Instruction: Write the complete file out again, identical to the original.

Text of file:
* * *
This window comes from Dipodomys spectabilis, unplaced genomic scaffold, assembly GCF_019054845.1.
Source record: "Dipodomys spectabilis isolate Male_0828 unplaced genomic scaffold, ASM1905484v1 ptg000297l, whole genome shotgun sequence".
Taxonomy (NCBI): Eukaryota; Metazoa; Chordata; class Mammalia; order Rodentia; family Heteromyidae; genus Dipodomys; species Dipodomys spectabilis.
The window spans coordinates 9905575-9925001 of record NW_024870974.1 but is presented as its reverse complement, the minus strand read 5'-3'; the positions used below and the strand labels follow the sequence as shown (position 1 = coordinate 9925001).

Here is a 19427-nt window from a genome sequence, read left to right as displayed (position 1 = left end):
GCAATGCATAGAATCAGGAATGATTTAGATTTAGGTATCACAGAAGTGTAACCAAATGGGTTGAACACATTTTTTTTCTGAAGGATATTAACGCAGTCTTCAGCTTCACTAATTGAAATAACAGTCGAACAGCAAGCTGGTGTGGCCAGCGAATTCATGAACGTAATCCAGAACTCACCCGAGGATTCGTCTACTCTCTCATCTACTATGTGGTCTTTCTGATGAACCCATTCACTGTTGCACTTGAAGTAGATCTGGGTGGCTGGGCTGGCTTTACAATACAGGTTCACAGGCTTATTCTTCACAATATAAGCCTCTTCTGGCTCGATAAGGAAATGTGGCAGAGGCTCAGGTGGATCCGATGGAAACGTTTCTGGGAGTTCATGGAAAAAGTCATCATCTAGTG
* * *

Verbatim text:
This window comes from Dipodomys spectabilis, unplaced genomic scaffold, assembly GCF_019054845.1.
Source record: "Dipodomys spectabilis isolate Male_0828 unplaced genomic scaffold, ASM1905484v1 ptg000297l, whole genome shotgun sequence".
Taxonomy (NCBI): Eukaryota; Metazoa; Chordata; class Mammalia; order Rodentia; family Heteromyidae; genus Dipodomys; species Dipodomys spectabilis.
The window spans coordinates 9905575-9925001 of record NW_024870974.1 but is presented as its reverse complement, the minus strand read 5'-3'; the positions used below and the strand labels follow the sequence as shown (position 1 = coordinate 9925001).

Here is a 19427-nt window from a genome sequence, read left to right as displayed (position 1 = left end):
GCAATGCATAGAATCAGGAATGATTTAGATTTAGGTATCACAGAAGTGTAACCAAATGGGTTGAACACATTTTTTTTCTGAAGGATATTAACGCAGTCTTCAGCTTCACTAATTGAAATAACAGTCGAACAGCAAGCTGGTGTGGCCAGCGAATTCATGAACGTAATCCAGAACTCACCCGAGGATTCGTCTACTCTCTCATCTACTATGTGGTCTTTCTGATGAACCCATTCACTGTTGCACTTGAAGTAGATCTGGGTGGCTGGGCTGGCTTTACAATACAGGTTCACAGGCTTATTCTTCACAATATAAGCCTCTTCTGGCTCGATAAGGAAATGTGGCAGAGGCTCAGGTGGATCCGATGGAAACGTTTCTGGGAGTTCATGGAAAAAGTCATCATCTAGTG